Also read: COVID-19 Update | Karnataka: Fearing the worst

“Pandemic fatigue”, or general resistance among the public to precautionary rules, seems to be the next big hurdle to control COVID-19 the world over. The World Health Organisation (WHO) has recognised pandemic fatigue as a real issue. On October 5, the WHO hosted “a high-level virtual meeting for Member States of the WHO European Region to discuss strategies, principles and best practices for countering pandemic fatigue and reigniting public support for maintaining protective behaviours.” The meeting came about because “despite general public support for pandemic response strategies, member states are reporting increasing levels of pandemic fatigue among their citizens.”

In its report titled “Pandemic fatigue: Reinvigorating the public to prevent COVID-19”, the WHO states that pandemic fatigue is a “demotivation to follow recommended protective behaviours, emerging gradually over time and affected by a number of emotions, experiences and perceptions.” The report adds: “Behavioural insights surveys consistently confirm that the majority of people generally support national COVID-19 response strategies, uphold high knowledge levels and wish to follow recommended behaviours. This is notable after half a year of lockdowns, restrictions and significant impacts on all of our everyday lives. Still, member states across the WHO European Region are reporting emerging pandemic fatigue in their populations. We consider pandemic fatigue as an expected and natural reaction to the prolonged nature of this crisis and the associated inconvenience and hardship. However, it poses a serious threat to efforts to control the spread of the virus. Until a vaccine or effective treatments are available, public support and protective behaviours remain critical for containing the virus. The gains that each nation collectively achieved through lockdowns and other measures—sometimes at high social and economic costs—must be safeguarded. Very limited experience exists on how to best maintain or reinvigorate public support during a global health crisis that expands over months (potentially years) and that affects every member of every society in every country.”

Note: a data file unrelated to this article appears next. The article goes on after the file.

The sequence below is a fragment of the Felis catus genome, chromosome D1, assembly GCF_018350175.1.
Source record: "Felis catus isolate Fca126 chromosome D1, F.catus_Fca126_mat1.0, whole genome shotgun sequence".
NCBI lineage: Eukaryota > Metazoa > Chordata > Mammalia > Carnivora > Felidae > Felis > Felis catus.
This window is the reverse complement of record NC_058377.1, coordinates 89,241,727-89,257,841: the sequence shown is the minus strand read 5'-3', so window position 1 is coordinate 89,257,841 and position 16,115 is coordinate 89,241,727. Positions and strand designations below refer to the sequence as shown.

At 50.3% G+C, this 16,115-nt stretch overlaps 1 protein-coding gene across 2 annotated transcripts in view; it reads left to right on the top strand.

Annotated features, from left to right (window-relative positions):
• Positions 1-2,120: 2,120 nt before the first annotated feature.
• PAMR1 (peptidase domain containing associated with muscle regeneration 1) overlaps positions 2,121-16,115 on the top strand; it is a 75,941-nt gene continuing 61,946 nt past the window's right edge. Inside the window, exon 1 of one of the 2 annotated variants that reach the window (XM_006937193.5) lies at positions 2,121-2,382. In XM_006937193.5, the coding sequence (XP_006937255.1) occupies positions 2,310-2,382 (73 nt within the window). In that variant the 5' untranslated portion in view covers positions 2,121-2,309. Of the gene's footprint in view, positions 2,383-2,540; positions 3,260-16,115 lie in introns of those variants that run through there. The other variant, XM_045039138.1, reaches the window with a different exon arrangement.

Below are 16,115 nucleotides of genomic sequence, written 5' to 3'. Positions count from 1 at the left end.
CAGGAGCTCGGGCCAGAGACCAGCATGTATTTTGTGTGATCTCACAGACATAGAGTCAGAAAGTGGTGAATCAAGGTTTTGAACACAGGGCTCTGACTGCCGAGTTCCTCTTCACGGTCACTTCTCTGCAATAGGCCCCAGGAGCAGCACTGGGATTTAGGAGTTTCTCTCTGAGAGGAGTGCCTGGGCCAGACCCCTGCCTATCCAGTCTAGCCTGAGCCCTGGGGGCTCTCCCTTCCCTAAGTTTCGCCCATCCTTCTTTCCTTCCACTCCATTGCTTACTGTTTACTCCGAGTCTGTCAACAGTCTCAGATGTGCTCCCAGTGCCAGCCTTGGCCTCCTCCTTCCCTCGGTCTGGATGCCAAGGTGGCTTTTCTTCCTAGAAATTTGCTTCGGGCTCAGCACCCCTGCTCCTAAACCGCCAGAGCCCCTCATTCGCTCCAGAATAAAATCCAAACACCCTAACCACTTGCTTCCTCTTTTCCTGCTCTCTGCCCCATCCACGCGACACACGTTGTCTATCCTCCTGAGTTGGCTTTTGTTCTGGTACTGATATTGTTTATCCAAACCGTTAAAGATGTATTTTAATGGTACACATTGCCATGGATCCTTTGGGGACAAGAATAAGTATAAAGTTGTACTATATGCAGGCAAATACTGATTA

Also read: COVID-19 Update | Chhattisgarh: A late upsurge

The report suggests a national plan of action that consists of “understanding people, engaging people as part of the solution, allowing them to live their lives, but reduce risk and acknowledge the hardship people experience”. The guiding principles overarching these key strategies are “transparency, fairness, consistency, coordination, predictability”.

It seems a tough challenge to persuade the public to follow precautions, restart normal life and keep the virus in control. The only realistic, long-term solution seems to be individual citizen responsibility. While the “My Family, My Responsibility” programme shares many similarities with the WHO report recommendations, perhaps understanding pandemic fatigue and seeing it as a new phase in the campaign against the virus will cut at the root of the spread and flatten the curve.

As of October 13, Maharashtra reported 1.53 million positive cases, 1.27 million recoveries and 40,349 deaths.